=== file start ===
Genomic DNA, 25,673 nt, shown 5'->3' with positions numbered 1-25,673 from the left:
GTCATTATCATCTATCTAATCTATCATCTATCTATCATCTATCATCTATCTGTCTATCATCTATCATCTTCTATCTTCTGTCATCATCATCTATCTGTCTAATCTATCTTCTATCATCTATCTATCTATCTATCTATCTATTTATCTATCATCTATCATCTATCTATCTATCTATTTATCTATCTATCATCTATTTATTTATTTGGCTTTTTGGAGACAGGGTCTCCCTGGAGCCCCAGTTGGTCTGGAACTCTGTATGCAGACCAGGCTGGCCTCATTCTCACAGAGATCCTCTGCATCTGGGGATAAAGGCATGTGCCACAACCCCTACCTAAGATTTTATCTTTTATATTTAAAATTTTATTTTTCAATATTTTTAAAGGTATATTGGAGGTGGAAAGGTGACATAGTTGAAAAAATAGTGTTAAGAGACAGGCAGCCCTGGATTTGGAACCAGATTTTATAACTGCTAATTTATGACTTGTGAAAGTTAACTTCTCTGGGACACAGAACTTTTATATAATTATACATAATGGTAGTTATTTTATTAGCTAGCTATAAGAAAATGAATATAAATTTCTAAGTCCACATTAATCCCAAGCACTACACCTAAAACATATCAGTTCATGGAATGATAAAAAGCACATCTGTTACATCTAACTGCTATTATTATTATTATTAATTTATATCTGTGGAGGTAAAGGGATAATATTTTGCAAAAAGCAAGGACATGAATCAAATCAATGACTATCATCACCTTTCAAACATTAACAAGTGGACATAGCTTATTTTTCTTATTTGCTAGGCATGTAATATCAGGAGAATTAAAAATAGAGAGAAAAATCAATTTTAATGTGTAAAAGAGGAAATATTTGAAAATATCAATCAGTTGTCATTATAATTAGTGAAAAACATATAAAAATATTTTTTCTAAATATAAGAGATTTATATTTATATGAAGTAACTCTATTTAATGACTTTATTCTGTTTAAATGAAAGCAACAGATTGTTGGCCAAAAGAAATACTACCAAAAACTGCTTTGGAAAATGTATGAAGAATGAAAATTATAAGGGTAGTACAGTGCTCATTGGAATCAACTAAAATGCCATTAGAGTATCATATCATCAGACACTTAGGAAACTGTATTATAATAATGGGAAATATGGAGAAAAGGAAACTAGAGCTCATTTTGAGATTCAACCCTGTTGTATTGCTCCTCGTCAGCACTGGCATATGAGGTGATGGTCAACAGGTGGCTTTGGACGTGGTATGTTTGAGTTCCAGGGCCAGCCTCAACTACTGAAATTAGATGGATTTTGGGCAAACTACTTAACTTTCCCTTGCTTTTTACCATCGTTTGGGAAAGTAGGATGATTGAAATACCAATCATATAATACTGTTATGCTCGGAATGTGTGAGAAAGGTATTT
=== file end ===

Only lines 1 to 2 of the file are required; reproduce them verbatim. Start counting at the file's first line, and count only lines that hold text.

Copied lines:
Genomic DNA, 25,673 nt, shown 5'->3' with positions numbered 1-25,673 from the left:
GTCATTATCATCTATCTAATCTATCATCTATCTATCATCTATCATCTATCTGTCTATCATCTATCATCTTCTATCTTCTGTCATCATCATCTATCTGTCTAATCTATCTTCTATCATCTATCTATCTATCTATCTATCTATTTATCTATCATCTATCATCTATCTATCTATCTATTTATCTATCTATCATCTATTTATTTATTTGGCTTTTTGGAGACAGGGTCTCCCTGGAGCCCCAGTTGGTCTGGAACTCTGTATGCAGACCAGGCTGGCCTCATTCTCACAGAGATCCTCTGCATCTGGGGATAAAGGCATGTGCCACAACCCCTACCTAAGATTTTATCTTTTATATTTAAAATTTTATTTTTCAATATTTTTAAAGGTATATTGGAGGTGGAAAGGTGACATAGTTGAAAAAATAGTGTTAAGAGACAGGCAGCCCTGGATTTGGAACCAGATTTTATAACTGCTAATTTATGACTTGTGAAAGTTAACTTCTCTGGGACACAGAACTTTTATATAATTATACATAATGGTAGTTATTTTATTAGCTAGCTATAAGAAAATGAATATAAATTTCTAAGTCCACATTAATCCCAAGCACTACACCTAAAACATATCAGTTCATGGAATGATAAAAAGCACATCTGTTACATCTAACTGCTATTATTATTATTATTAATTTATATCTGTGGAGGTAAAGGGATAATATTTTGCAAAAAGCAAGGACATGAATCAAATCAATGACTATCATCACCTTTCAAACATTAACAAGTGGACATAGCTTATTTTTCTTATTTGCTAGGCATGTAATATCAGGAGAATTAAAAATAGAGAGAAAAATCAATTTTAATGTGTAAAAGAGGAAATATTTGAAAATATCAATCAGTTGTCATTATAATTAGTGAAAAACATATAAAAATATTTTTTCTAAATATAAGAGATTTATATTTATATGAAGTAACTCTATTTAATGACTTTATTCTGTTTAAATGAAAGCAACAGATTGTTGGCCAAAAGAAATACTACCAAAAACTGCTTTGGAAAATGTATGAAGAATGAAAATTATAAGGGTAGTACAGTGCTCATTGGAATCAACTAAAATGCCATTAGAGTATCATATCATCAGACACTTAGGAAACTGTATTATAATAATGGGAAATATGGAGAAAAGGAAACTAGAGCTCATTTTGAGATTCAACCCTGTTGTATTGCTCCTCGTCAGCACTGGCATATGAGGTGATGGTCAACAGGTGGCTTTGGACGTGGTATGTTTGAGTTCCAGGGCCAGCCTCAACTACTGAAATTAGATGGATTTTGGGCAAACTACTTAACTTTCCCTTGCTTTTTACCATCGTTTGGGAAAGTAGGATGATTGAAATACCAATCATATAATACTGTTATGCTCGGAATGTGTGAGAAAGGTATTT